6 History Events in York

The city of York has seen some interesting times and cultures, from the Romans to the Vikings and beyond. No matter if you’re into history or not you’ll find it interesting to learn about the city’s rich past, which involves everything from eccentric antiques collectors and sword yielding northmen to Kit Kats and chocolate oranges.

1. Castle Howard Mausoleum

Castle Howard is an 18th century country house in the Howardian Hills northeast of York. The house and grounds are open to the public, and on some occasions they give a tour of the Howard family’s magnificent private mausoleum and chapel. The mausoleum was built in 1729 and was said to have cost over £10,000 at the time. Today the mausoleum is a Grade I listed building.

Castle Howard Country House in Yorkshire

2. Fossgate Festival

Fossgate is an ancient street dating back to Roman times, although it wasn’t formed into a proper street until the Vikings arrived and built a bridge across the River Foss. Today the street hosts some of the best shops, restaurants and pubs in York, and several times during the summer months, the street is the location of the Fossgate Festival, where you can go to enjoy food, music, drinks and shopping.

Fossgate Bridge in York

3. Little Cinema at Treasurer’s House

Owned by the National Trust, the townhouse stands on the site of the house of the first Treasurer of York, who was appointed in 1091. Since then it served as home to several wealthy families, but by the end of the 19th century, the Treasurer’s House was in dire need of care. Thankfully, a fascinating and wealthy collector named Frank Green bought and restored it. Frank was a very particular man and he used the house as a stage for his collection of antiques, which is how it still stands today. Is there a more perfect location to sit back and take in York’s historic past? We think not.

The Treasurers House in York

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4. Events at York Minster

The York Minster is the Cathedral of York, built between 1220 and 1472 and designed to be the greatest cathedral in the kingdom. The site has always been important for York, having hosted a church for over thousand years and a Roman fortress even before that. With the level of detail in the architecture it’s no wonder that preserving the cathedral is a massive operation. A team of skilled craftsmen and women are continuously working on restoration and conservation.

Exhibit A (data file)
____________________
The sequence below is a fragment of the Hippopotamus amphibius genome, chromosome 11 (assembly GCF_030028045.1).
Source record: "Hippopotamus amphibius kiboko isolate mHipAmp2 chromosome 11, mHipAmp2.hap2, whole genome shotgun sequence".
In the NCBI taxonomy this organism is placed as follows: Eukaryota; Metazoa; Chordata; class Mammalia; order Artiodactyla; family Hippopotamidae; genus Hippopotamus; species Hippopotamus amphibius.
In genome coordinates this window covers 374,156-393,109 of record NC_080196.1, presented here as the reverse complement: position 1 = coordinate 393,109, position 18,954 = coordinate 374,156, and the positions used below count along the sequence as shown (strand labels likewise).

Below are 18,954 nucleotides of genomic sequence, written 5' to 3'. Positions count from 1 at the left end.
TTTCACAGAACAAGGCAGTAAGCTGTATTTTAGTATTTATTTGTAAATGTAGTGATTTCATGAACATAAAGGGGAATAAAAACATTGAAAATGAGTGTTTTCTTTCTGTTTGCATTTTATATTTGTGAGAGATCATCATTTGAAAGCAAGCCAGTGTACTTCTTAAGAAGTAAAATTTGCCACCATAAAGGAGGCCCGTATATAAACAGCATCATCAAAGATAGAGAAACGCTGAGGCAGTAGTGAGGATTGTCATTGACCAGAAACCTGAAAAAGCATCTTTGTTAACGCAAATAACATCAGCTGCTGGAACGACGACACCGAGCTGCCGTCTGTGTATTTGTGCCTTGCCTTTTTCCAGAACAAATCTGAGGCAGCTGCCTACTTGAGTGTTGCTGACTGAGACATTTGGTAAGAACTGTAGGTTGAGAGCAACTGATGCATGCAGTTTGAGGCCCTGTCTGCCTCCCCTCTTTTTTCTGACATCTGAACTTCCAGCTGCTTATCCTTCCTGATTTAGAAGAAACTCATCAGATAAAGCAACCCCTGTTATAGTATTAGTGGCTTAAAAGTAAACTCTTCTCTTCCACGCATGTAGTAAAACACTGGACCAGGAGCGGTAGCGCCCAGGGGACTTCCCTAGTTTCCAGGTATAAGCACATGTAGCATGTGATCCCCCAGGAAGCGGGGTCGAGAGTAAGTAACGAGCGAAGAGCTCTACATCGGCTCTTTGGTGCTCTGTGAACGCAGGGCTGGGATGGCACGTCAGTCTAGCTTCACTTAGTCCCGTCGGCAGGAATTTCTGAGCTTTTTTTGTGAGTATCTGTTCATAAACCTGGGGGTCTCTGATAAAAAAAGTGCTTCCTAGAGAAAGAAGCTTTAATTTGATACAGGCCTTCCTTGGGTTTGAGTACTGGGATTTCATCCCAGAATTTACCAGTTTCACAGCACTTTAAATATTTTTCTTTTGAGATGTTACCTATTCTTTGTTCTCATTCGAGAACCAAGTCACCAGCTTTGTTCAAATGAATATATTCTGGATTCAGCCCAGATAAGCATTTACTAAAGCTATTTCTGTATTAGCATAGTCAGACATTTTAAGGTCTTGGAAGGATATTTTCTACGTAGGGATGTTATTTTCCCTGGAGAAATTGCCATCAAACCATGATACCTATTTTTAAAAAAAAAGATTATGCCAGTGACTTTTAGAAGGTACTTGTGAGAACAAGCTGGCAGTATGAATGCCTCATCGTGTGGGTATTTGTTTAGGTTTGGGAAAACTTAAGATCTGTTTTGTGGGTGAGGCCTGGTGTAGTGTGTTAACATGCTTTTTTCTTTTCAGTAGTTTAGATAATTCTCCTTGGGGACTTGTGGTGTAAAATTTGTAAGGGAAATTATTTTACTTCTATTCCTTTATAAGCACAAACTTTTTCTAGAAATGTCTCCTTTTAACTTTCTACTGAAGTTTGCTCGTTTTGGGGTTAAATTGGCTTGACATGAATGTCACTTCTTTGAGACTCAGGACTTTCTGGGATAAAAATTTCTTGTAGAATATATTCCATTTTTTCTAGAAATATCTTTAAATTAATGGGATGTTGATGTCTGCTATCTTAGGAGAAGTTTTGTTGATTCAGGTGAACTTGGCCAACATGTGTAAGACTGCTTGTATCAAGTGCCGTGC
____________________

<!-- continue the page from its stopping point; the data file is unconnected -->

Evening cityscape of York with York Minster

5. Chocolate Week at Chocolate Story

From the late 1700’s and onwards the names Rowntree’s, Terry’s of York and Cravens became synonymous with the city, because York, unlike the other northern cities that made a living off wool, cotton and steel, begun producing confectionary. Smarties, Chocolate Orange and Kit Kats are still made here to this date, and one of the city’s top attractions is York Chocolate Story. Each year they celebrate their own Chocolate Week where you can take a guided tour along the chocolate trail, view exhibitions, and learn more about the people behind the chocolate industry in York. Take a look at the upcoming events and book a visit now!

6. Jorvik Viking Festival

York is famous for its Viking invasion of 1066, giving the city its name from Jorvik, which later turned to York. Not surprisingly, York is all about the Vikings, and the Jorvik Viking Centre always host their annual Jorvik Viking Festival. Here visitors can expect to see living history and experience what it was like 1000 years ago when the city was under Viking rule. True to tradition, the festival will be putting on events like the Strongest Viking and the Best Beard competitions, which are not something you’d want to miss out on.

The Park Inn by Radisson York City Centre places you directly in the historic heart of York, a perfect starting point for anyone wanting to explore the city’s rich history and interesting attractions.

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